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Solange LIVE at The Guggenheim!

May 20, 2017
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sologuggPhoto: Krisanne Johnson/Red Bull Content Pool

Post by New York Correspondent Charles Moschos

On a steamy day this past Thursday on the Upper East Side in New York City’s Guggenheim museum, nearly 1000 lucky patrons were able to witness a true artistic achievement.

A performance that not only felt very much of the moment, but also perfectly tinged for today’s racial and political American climate.
Solange’s album “A Seat At The Table” to me represented her arrival, someone who was demanding to be taken seriously, as an artist, a performer, a woman, an African-American.
Needless to say, if you know who Solange is, you know who her older sister is.  Beyoncé sits at the head of the table, as an artist, performer, goddess, etc.
But what Solange has accomplished, is to pave her own lane, refusing to be boxed in while staying under the radar enough to not lose her cool.
Her first adult album “Sol-Angel and The Hadley Street Dreams”, was enjoyable, and had all the right names in terms of A-list producers and features, yet it somehow failed to stand out in the R&B post Neo-Soul world.
Her next offering, “True”, a shorter more concise effort, was on taste makers lips and garnered her artistic applause.
To say no one was expecting this latest album from Solange would be un-precise, but timing is everything, and if big sister Beyoncé made the best album of last year in “Lemonade”, Solange made the album that seems to best represent the cultural response needed to last year.  While Beyonce seemed to let us in more than ever and the songs on “Lemonade” were more hurtful, personal and powerful than usual, there was still a separation and a performance aspect to a woman whose life, and statuesque quality seem almost too perfect.  Solange on the other hand seemed to bleed and sweat through this album, from the interludes with her mother, and Master P, whose story she said reminded her of her father, to the lyrics, the listening experience was truly raw and emotional.
Which brings us back to Thursday, where she perfectly manifested the albums artistic qualities in a setting that seemed tailor-made for her to express herself.  The circular rotunda of the Guggenheim was lined with guests, all wearing white, including the ground floor where everyone sat Indian style.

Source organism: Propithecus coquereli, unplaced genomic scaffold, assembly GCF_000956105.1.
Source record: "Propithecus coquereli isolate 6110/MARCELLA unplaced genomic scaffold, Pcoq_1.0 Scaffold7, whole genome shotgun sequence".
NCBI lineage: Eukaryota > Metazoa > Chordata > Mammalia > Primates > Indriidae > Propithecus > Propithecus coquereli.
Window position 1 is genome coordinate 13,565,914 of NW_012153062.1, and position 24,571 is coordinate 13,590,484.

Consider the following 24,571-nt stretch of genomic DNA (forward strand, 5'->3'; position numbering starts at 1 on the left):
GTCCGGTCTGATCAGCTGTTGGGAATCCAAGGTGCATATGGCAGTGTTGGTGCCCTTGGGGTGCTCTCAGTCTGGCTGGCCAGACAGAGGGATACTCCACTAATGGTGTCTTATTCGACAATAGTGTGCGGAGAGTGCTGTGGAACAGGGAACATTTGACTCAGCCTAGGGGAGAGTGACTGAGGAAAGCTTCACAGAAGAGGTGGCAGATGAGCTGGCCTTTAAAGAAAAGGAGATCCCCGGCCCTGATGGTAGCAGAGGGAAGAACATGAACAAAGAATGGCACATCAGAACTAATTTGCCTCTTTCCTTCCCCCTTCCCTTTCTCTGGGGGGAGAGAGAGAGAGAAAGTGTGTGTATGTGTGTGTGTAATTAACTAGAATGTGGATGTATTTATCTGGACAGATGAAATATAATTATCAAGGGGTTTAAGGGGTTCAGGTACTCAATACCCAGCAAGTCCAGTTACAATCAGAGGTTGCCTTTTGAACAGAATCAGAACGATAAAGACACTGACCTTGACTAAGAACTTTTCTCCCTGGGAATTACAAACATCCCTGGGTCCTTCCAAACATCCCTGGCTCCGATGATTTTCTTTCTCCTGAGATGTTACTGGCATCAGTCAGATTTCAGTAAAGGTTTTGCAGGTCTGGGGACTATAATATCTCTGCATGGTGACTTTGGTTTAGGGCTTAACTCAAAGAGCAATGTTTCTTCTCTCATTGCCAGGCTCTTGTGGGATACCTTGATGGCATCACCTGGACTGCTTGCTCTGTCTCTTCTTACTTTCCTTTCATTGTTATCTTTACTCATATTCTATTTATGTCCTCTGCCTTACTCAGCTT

The afternoon show started at 3pm, and most fans waited patiently mingling as if at a gallery opening until just before 4pm when museum staff started clearing a path for the performers to be able and make their way from the top down.
The band entered first on the ground floor, taking up their instruments and playing an eerie bass and Rhodes piano note that seemed to signal the start of something serious.
And sure enough around a dozen dancers in white, two back up singers in caramel, and Solange also in a caramel monochromatic outfit started making their way down in a line from the top.
It was a powerful entrance, and Solange who was in the middle of the pack coming down stood out immediately with her stature, hair and height.  She was noticeably taller than the back up singers and dancers.  All wearing no shoes.
When they arrived on the ground floor they flowed into simultaneous dance routines before starting the opening song, “Rise”.
The dancing as a whole was very Alvin Ailey-esque, and seemed to blur the lines between retro and modern.  High praise for boldly executing the originality and authenticity of the vision set forth. Especially since Solange herself designed, choreographed, and controlled every aspect of the performance.
At first people were in awe, and Solange seemed to revel in the energy, ferocious and animated in her actions, even as they were tempered at times by the choreography.
It should be noted that phones/cameras were not allowed in the museum, and were checked in at the door. This was managed well, and contributed to the intimacy and energy in the space.
By the time she got into the stand out track of the album “Cranes In The Sky”, it almost felt like the culmination of her performance only three songs in.
Needless to say by that point everyone started to loosen up and sing along, which allowed the performance to feel even more interactive and experimental.
From there the band seemed to hit a groove on the bass heavy “Mad”, which features Lil Wayne on the album version and states “you’ve got the right to be mad”, the live version literally screamed and let out a palpable social angst.
Continuing on that emotional wave Solange got into “F.U.B.U”, and waded through the crowd as she sang the lyrics, stopping and connecting individually with a few fans.  All while a 15 piece horn section appeared out of nowhere filing 3 levels of the rotunda behind the band, disappearing and reappearing throughout the song.  It’s effect, beyond musical, really brought in the buildings Frank Lloyd Wright designed space as part of the set.
The show finished with a flurry of dance moves, all of the shows performers taking part, and ended with Solange finally smiling, and exhaling. Taking it all in for herself and enjoying the moment.
Nobody’s little sister, she was the star of the show.


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